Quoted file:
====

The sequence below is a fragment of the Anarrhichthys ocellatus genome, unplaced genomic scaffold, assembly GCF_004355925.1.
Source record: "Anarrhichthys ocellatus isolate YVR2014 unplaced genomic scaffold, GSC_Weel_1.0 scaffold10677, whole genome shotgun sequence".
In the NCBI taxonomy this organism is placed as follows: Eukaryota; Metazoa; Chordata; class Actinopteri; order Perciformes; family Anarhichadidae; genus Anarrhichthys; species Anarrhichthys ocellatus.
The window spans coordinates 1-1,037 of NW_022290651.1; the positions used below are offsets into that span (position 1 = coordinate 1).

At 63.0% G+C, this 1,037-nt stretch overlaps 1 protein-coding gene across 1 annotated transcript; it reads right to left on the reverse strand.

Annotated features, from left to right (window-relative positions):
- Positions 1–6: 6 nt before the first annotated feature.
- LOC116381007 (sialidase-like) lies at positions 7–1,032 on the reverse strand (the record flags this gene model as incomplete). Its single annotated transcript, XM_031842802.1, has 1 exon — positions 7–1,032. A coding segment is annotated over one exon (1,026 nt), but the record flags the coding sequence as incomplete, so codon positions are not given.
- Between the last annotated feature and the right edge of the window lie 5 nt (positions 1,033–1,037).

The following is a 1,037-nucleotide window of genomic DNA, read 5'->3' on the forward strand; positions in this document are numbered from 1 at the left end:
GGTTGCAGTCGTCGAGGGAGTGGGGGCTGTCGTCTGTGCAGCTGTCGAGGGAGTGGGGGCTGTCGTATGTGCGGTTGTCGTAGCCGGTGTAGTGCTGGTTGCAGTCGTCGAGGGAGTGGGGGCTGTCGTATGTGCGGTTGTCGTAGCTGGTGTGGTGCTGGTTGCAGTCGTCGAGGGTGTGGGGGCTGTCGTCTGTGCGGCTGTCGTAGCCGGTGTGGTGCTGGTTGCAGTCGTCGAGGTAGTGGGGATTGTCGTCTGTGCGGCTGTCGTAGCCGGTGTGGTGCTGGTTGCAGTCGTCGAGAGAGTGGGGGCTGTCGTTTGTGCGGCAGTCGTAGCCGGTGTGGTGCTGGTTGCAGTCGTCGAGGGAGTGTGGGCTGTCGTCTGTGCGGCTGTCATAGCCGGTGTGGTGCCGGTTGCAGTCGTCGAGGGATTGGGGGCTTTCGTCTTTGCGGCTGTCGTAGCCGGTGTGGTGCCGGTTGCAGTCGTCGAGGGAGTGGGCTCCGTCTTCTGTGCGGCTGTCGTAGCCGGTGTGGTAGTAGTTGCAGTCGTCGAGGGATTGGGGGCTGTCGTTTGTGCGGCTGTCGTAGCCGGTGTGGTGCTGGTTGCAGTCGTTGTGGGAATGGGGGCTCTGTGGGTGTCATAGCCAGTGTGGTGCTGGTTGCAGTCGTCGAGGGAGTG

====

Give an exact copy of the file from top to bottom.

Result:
The sequence below is a fragment of the Anarrhichthys ocellatus genome, unplaced genomic scaffold, assembly GCF_004355925.1.
Source record: "Anarrhichthys ocellatus isolate YVR2014 unplaced genomic scaffold, GSC_Weel_1.0 scaffold10677, whole genome shotgun sequence".
In the NCBI taxonomy this organism is placed as follows: Eukaryota; Metazoa; Chordata; class Actinopteri; order Perciformes; family Anarhichadidae; genus Anarrhichthys; species Anarrhichthys ocellatus.
The window spans coordinates 1-1,037 of NW_022290651.1; the positions used below are offsets into that span (position 1 = coordinate 1).

At 63.0% G+C, this 1,037-nt stretch overlaps 1 protein-coding gene across 1 annotated transcript; it reads right to left on the reverse strand.

Annotated features, from left to right (window-relative positions):
- Positions 1–6: 6 nt before the first annotated feature.
- LOC116381007 (sialidase-like) lies at positions 7–1,032 on the reverse strand (the record flags this gene model as incomplete). Its single annotated transcript, XM_031842802.1, has 1 exon — positions 7–1,032. A coding segment is annotated over one exon (1,026 nt), but the record flags the coding sequence as incomplete, so codon positions are not given.
- Between the last annotated feature and the right edge of the window lie 5 nt (positions 1,033–1,037).

The following is a 1,037-nucleotide window of genomic DNA, read 5'->3' on the forward strand; positions in this document are numbered from 1 at the left end:
GGTTGCAGTCGTCGAGGGAGTGGGGGCTGTCGTCTGTGCAGCTGTCGAGGGAGTGGGGGCTGTCGTATGTGCGGTTGTCGTAGCCGGTGTAGTGCTGGTTGCAGTCGTCGAGGGAGTGGGGGCTGTCGTATGTGCGGTTGTCGTAGCTGGTGTGGTGCTGGTTGCAGTCGTCGAGGGTGTGGGGGCTGTCGTCTGTGCGGCTGTCGTAGCCGGTGTGGTGCTGGTTGCAGTCGTCGAGGTAGTGGGGATTGTCGTCTGTGCGGCTGTCGTAGCCGGTGTGGTGCTGGTTGCAGTCGTCGAGAGAGTGGGGGCTGTCGTTTGTGCGGCAGTCGTAGCCGGTGTGGTGCTGGTTGCAGTCGTCGAGGGAGTGTGGGCTGTCGTCTGTGCGGCTGTCATAGCCGGTGTGGTGCCGGTTGCAGTCGTCGAGGGATTGGGGGCTTTCGTCTTTGCGGCTGTCGTAGCCGGTGTGGTGCCGGTTGCAGTCGTCGAGGGAGTGGGCTCCGTCTTCTGTGCGGCTGTCGTAGCCGGTGTGGTAGTAGTTGCAGTCGTCGAGGGATTGGGGGCTGTCGTTTGTGCGGCTGTCGTAGCCGGTGTGGTGCTGGTTGCAGTCGTTGTGGGAATGGGGGCTCTGTGGGTGTCATAGCCAGTGTGGTGCTGGTTGCAGTCGTCGAGGGAGTG